• Azure DevOps can also be used to orchestrate third-party tools.

Next is to look at what Azure DevOps CI/CD Pipeline is all about.
Azure Pipelines is used to automatically build and test your software projects to make them available to others. It works with just about any language (ASP.Net Core, Python, Java, name it) or project type. Azure Pipelines combines continuous integration (CI) and continuous delivery (CD) to test and build your code and push it to another level in the Software Development Life-Cycle (SDLC). Continuous Integration (CI) is the practice used by development teams in automating, merging, and testing code. Implementing CI helps to catch bugs early in the development cycle, which makes them less expensive to fix.

The word pipeline may sound so unfamiliar, but it is not too unfamiliar if you’re in the DevOps field. In a simple context, Pipeline is a runnable specification of steps that reduce developers’ manual work by delivering a new version of software productively to save time.

I am building my Azure CI/CD Pipeline from a simple static web code of ASP.Net Core project initiated within my local system. Building Azure CI/CD Pipeline is not only limited to an ASP.Net Core project, you can also build it from a Docker Image or any other language with your code being hosted remotely on GitHub.

Prerequisites for creating Azure CI/CD Pipeline

To create Azure CI Pipeline on Azure DevOps, the following things must be carried out:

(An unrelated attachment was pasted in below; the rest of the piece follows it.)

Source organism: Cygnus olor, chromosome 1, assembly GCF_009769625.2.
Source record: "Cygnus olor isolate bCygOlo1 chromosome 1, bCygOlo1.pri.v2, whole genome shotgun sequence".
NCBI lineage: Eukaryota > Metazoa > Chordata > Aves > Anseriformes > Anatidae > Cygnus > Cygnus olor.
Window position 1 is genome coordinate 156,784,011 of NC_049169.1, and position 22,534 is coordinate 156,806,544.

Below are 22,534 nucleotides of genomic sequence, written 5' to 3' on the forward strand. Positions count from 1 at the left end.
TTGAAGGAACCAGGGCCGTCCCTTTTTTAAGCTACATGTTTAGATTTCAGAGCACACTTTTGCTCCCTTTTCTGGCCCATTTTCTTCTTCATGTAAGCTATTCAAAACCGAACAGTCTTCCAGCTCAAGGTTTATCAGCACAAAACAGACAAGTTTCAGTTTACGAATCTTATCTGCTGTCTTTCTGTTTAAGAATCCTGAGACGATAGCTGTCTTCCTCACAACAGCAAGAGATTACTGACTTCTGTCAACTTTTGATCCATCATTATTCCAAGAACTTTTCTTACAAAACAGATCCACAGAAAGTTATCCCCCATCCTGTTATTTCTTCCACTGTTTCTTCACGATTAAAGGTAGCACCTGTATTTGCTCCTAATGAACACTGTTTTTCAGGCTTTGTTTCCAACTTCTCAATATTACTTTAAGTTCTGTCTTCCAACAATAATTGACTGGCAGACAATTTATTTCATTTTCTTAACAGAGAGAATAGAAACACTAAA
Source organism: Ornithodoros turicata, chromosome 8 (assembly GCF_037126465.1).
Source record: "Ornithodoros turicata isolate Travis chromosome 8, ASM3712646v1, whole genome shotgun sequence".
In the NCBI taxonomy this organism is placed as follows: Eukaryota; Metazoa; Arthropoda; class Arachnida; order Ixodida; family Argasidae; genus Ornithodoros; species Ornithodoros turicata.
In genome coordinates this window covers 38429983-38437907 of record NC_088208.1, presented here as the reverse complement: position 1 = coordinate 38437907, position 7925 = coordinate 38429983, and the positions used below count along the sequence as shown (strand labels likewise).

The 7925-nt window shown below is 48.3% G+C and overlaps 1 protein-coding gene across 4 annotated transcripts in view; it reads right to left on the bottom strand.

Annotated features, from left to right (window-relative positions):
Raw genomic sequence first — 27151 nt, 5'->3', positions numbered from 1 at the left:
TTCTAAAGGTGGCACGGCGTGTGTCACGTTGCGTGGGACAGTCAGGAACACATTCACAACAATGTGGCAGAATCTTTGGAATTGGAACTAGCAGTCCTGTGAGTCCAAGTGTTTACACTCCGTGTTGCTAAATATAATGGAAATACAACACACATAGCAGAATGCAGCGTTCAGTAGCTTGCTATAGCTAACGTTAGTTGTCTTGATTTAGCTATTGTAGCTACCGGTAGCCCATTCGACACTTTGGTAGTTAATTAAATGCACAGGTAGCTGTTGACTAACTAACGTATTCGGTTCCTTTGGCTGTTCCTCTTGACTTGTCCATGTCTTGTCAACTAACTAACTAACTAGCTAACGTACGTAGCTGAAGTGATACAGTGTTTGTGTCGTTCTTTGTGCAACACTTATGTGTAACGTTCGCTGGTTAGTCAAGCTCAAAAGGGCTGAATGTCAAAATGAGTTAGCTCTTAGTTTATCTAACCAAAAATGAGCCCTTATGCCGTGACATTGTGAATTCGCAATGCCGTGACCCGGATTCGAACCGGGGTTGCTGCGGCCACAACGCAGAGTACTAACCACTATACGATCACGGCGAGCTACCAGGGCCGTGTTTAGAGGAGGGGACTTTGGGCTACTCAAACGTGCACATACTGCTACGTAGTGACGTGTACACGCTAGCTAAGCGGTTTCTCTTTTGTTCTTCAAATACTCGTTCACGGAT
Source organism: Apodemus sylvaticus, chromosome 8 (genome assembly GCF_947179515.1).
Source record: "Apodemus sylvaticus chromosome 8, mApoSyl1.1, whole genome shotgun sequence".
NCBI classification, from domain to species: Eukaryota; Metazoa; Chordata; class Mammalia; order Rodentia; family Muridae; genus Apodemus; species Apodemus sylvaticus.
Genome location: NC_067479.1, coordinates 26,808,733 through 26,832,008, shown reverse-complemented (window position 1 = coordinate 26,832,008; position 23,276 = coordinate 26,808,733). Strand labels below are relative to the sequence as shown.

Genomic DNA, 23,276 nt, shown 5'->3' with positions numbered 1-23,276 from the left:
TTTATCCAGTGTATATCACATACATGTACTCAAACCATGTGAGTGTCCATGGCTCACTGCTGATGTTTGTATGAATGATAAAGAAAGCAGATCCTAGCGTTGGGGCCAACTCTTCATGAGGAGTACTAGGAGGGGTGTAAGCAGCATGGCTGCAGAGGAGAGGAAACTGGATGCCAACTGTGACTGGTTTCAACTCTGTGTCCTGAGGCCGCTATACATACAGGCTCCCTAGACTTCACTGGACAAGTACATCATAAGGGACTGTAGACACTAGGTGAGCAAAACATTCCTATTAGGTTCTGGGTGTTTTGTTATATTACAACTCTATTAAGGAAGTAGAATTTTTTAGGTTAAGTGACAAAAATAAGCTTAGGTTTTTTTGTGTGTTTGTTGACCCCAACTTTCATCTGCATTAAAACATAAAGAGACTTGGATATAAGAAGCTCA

• An Azure subscription. You can get one free through Visual Studio Dev Essentials.
  • After setting up your subscription, visit the Azure DevOps portal to create your first Azure DevOps organization. The steps to create Azure DevOps organizations is in the next session of this article.
  • You must create Azure DevOps Project
  • Access to a GitHub or external Git repo that contains .NET, Java, PHP, Node.js, Python, or static web code.

Some important concepts to know about when it comes to Azure DevOps:

  • Azure DevOps Organization – An Organization in Azure DevOps is a tool for organizing and connecting groups of related projects. Learn more about Azure DevOps Organization
  • Azure DevOps Project – Azure DevOps Project helps in simplifying the setup of an entire continuous integration (CI) and continuous delivery (CD) pipeline to Azure with Azure DevOps. It provides a repository for source code and a place for users to plan, track progress, and collaborate on building software solutions. A project represents a fundamental container where data is stored when added to Azure DevOps. Azure DevOps project can either be public or private. It is public when it’s open to every members of the organization and it is private when access is only provided to a certain members of a project team within the organization.

What we get with free Azure DevOps Organization:

  • Five free users with Basic access
  • Unlimited Visual Studio subscribers and Stakeholders